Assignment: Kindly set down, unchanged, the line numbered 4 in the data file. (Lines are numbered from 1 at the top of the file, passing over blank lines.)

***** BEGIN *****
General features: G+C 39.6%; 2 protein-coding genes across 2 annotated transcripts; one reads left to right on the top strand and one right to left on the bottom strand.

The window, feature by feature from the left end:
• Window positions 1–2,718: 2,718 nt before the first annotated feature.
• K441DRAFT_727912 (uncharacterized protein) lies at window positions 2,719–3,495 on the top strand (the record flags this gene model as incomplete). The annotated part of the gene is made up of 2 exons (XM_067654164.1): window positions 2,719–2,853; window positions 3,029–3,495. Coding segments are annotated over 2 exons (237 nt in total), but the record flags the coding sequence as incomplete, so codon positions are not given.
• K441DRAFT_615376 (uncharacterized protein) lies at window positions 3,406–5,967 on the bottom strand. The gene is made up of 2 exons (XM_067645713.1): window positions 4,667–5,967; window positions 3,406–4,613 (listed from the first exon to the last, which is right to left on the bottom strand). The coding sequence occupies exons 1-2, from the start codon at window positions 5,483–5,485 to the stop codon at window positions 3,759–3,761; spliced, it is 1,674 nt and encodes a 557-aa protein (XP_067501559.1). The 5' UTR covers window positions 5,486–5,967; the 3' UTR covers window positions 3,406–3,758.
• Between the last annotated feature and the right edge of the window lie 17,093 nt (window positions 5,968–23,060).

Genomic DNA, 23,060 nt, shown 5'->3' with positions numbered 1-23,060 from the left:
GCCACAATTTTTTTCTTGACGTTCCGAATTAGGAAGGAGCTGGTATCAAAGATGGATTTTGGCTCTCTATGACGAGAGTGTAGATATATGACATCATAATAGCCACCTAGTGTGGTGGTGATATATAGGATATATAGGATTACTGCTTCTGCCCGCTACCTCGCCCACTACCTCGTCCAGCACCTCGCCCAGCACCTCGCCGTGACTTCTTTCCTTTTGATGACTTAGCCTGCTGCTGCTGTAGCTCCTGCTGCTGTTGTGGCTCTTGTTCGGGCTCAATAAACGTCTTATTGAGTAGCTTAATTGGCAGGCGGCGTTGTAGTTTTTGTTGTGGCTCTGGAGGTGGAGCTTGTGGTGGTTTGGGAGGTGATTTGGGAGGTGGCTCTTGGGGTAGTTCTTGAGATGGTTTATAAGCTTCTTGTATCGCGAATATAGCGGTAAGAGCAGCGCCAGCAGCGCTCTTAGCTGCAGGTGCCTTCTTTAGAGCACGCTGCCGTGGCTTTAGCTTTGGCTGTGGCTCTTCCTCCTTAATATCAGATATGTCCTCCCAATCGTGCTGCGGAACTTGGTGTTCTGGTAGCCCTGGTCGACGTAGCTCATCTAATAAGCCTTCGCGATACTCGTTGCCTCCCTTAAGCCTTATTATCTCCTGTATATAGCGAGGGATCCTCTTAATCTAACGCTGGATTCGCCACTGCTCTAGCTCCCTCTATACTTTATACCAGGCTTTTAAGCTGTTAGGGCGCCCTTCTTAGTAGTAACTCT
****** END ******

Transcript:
• K441DRAFT_727912 (uncharacterized protein) lies at window positions 2,719–3,495 on the top strand (the record flags this gene model as incomplete). The annotated part of the gene is made up of 2 exons (XM_067654164.1): window positions 2,719–2,853; window positions 3,029–3,495. Coding segments are annotated over 2 exons (237 nt in total), but the record flags the coding sequence as incomplete, so codon positions are not given.